The location of the disc protrusion will determine which symptoms an animal will experience. For example, lumbar disc disease shows up with back pain, hunching of the back (kyphosis), twitches in the legs, ataxia, and paraplegia. While with cervical disc disease, one can expect to find muscular spasm, neck pain, neck rigidity, and occasionally front limb lameness. Onset of these symptoms can be either quite quick or they can build for several months. Oftentimes our animals show us symptoms of pain or discomfort, and because they then mask those symptoms, we think everything is okay. If your animal is one of the breeds predisposed to IVDD, it is imperative you get them evaluated if they show any symptoms, no matter what age. These things cannot be ignored because there is such a small window during which recovery is possible.

What's the prognosis of IVDD?

This is entirely dependent on the animal and the stage of IVDD. According to the Merck Manual, the most telling feature of IVDD is whether or not the animal maintains deep pain perception below the lesion. If deep pain is present, there is a much greater recovery than if it is not. When an animal presents with paraplegia and lack of deep pain, there is a small chance they could develop myelomalacia (softening of the spinal cord). This syndrome is accompanied by paralysis of not only the forelimbs, but also of the respiratory system.

My encounters thus far have been a mixed bag. I have seen animals that develop myelomalacia and very quickly lose the ability to function, animals that are paraplegic in the hind limb but function perfectly with a set of wheels, and animals that had surgery within that small window of actionable time and are recovering nicely. I have also seen animals that have been treated for IVDD with alternative care using cold laser therapy, acupuncture, and chiropractic, which have gone on to make near full recoveries. Ideally, we could catch these cases much sooner in the progression of the disease. In the end, prevention is much easier on all parties involved. It’s just a matter of knowing what to look for and when you see it, knowing how to move forward.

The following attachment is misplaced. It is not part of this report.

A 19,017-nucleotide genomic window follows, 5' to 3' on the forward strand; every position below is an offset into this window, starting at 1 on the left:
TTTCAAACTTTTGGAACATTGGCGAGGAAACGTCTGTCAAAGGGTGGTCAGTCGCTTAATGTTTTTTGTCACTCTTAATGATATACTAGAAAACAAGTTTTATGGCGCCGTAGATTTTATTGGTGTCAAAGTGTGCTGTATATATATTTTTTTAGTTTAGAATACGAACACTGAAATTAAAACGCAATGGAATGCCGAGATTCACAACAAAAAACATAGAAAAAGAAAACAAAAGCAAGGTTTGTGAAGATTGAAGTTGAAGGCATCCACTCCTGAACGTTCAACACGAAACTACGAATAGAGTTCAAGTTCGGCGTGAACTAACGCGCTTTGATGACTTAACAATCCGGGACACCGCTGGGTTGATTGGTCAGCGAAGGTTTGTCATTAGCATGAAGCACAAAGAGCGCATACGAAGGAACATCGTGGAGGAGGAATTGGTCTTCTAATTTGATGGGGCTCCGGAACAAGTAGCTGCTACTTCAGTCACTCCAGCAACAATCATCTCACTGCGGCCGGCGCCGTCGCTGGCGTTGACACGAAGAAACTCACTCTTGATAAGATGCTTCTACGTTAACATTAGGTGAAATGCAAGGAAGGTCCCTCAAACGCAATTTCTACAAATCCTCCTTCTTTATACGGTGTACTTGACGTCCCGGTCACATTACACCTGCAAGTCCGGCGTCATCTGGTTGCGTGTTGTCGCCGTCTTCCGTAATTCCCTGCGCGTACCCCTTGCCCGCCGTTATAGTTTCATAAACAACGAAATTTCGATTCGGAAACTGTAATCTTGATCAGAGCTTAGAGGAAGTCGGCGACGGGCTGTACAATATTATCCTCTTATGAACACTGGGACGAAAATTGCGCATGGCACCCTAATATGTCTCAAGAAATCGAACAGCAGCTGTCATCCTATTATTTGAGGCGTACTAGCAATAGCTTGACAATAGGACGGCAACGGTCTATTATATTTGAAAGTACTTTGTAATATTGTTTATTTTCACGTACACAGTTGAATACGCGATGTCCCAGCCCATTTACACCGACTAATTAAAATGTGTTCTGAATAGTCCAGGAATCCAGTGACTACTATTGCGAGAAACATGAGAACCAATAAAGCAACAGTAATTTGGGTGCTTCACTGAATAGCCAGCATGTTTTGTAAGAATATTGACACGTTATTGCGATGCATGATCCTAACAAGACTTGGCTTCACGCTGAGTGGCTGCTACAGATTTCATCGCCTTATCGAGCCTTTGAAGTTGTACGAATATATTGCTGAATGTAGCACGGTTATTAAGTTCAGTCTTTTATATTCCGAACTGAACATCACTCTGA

For further questions regarding IVDD and what alternative therapy can do for your animal, please feel free to contact us at info<at>thepetbeastro.com.

Dr. Christina Cole’s upcoming pet chiropractic sessions at the store are:

  • Tuesday, October 6 from 5 - 8 p.m.
  • Saturday, October 10 from 10 a.m. - 12 p.m.
  • Friday, October 16 from 3 - 6 p.m.
  • Tuesday, October 20 from 5 - 8 p.m.

For more information or to schedule a session, call the store today at 248-548-3448. Please note that all chiropractic care is given with the consent of a veterinarian, veterinarian referral, or in a veterinarian office. If you’ve scheduled an appointment, please bring this completed form with you. 

* The Merck Veterinary Manual. Intervertebral Disc Disease. Available at: http://www.merckvetmanual.com/mvm/nervous_system/diseases_of_the_spinal_column_and_cord/degenerative_diseases_of_the_spinal_column_and_cord.html. Accessed April 14, 2015.

** Smolders LA, Bergknut N, Grinwis GC, Hagman R, Lagerstedt AS, Hazewinkel HA, Tryfonidou MA, Meij BP. Intervertebral disc degeneration in the dog. Part 2: chondrodystrophic and non-chondrodystrophic breeds. Vet J. 2013 Mar;195(3):292-9.

Comments

Be the first to comment...

Leave a comment
* Your email address will not be published
* Required fields
Free Shipping Over $49
Satisfaction Guarantee
Made In The USA Products
Free Return Policy